As readers are probably aware I don't trade equities.   While we're on this discussion, let's define what is meant by a good earnings report.  A company must exceed their prior quarter's earnings per share and must provide excellent forward guidance.  Any falloff between earning per share or forward guidance will not bode well for the company's shares.  This is one of the reasons I don't trade equities but prefer futures.  There is no earnings reports with futures and we don't have to be concerned about lawsuits, scandals, malfeasance, etc.
Anytime the market isn't correlated it's giving you a clue that something isn't right and you should proceed with caution. Today our bias is to the upside.  Could this change?  Of course.  In a volatile market anything can happen.  We'll have to monitor and see.
In May, I spoke with John Karnas, CEO of Trend Following Trades.  John has an interesting background as he was a trader for a number of years prior to buying Trend Following Trades.  John is a believer in Trading Plans and has a very precise method of developing aspiring traders.  To download the article I've written,  go to:

My discussion with John can be viewed at:

Please note the video is about a half hour in length and we plan on producing more in the near future.  Also note that in the near future we will have other videos where we will interview various trading leaders.

As I write this the crude markets are trading lower and the US Dollar is declining.  This is not normal.  Think of it this way.  If the stock market is trading lower, it's safe to assume that the crude market will follow suit and vice versa.  Crude trades with the expectation that business activity is expanding.  The barometer of which is the equities or stock market.  If you view both the crude and index futures side by side you will notice this. On Friday September crude dropped to a low of 103.90 a barrel and held.  We'll have to monitor and see if crude either goes lower or holds at the present level.   It would appear at the present time that crude has support at $104 a barrel and resistance at 108.  This could change.  All we need do is look at what happened last fall when crude was trading over $100.00 a barrel. We'll have to monitor and see.  Remember that crude is the only commodity that is reflected immediately at the gas pump.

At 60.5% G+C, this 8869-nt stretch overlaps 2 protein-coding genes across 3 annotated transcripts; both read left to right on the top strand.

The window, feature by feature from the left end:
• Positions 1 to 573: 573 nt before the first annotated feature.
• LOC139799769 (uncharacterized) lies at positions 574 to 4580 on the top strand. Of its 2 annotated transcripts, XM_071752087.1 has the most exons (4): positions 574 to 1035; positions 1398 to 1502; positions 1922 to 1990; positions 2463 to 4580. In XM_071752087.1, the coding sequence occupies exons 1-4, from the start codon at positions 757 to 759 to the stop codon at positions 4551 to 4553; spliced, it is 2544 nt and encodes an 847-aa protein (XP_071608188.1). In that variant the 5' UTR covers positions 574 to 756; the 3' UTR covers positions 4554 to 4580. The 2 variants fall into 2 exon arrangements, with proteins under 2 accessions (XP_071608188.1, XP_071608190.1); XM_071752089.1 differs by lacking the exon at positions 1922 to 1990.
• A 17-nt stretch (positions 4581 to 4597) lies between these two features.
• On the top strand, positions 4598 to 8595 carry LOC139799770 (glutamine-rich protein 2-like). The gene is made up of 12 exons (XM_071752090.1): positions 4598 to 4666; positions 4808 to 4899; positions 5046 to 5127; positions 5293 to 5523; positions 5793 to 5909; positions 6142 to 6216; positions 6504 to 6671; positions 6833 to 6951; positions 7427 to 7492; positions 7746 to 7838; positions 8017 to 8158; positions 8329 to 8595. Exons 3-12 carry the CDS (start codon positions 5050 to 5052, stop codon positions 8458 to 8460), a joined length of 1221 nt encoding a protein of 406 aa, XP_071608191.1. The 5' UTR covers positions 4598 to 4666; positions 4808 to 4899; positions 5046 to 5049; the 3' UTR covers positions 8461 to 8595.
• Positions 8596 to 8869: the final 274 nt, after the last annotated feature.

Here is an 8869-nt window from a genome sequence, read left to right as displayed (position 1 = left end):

Future Challenges:
- Budget Battle - ongoing.
- Debt Ceiling in the August time frame.      
- Asian Contagion - happening now 

Crude oil is trading lower and the US Dollar is declining.  This is not normal.  Crude typically makes 3 major moves (long or short) during the course of any trading day: around 7 AM EST, 9 AM EST and 2 PM EST when the crude market closes.  If crude makes major moves around those time frames, then this would suggest normal trending, if not it would suggest that something is not quite right.  If you feel compelled to trade consider doing so after 10 AM when the markets give us better direction.  As always watch and monitor your order flow as anything can happen in this market.  This is why monitoring order flow in today's market is crucial.  We as traders are faced with numerous challenges that we didn't have a few short years ago.  High Frequency Trading is one of them.   I'm not an advocate of scalping however in a market as volatile as this scalping is an alternative to trend trading.

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Remember that without knowledge of order flow we as traders are risking our hard earned capital and the Smart Money will have no issue taking it from us.  Regardless of whatever platform you use for trading purposes you need to make sure it's monitoring order flow.  Sceeto does an excellent job at this.  To fully capitalize on this newsletter it is important that the reader understand how the various market correlate.  More on this in subsequent editions.

Nick Mastrandrea is the author of Market Tea Leaves. Market Tea Leaves is a free, daily newsletter that discuses and teaches market correlation. Market Tea Leaves is published daily, pre-market in the United States and can be viewed at  Interested in Market Correlation?  Want to learn more?  Signup and receive Market Tea Leaves each day prior to market open.  As a subscriber, you’ll also receive our daily Market Bias video that is only available to subscribers.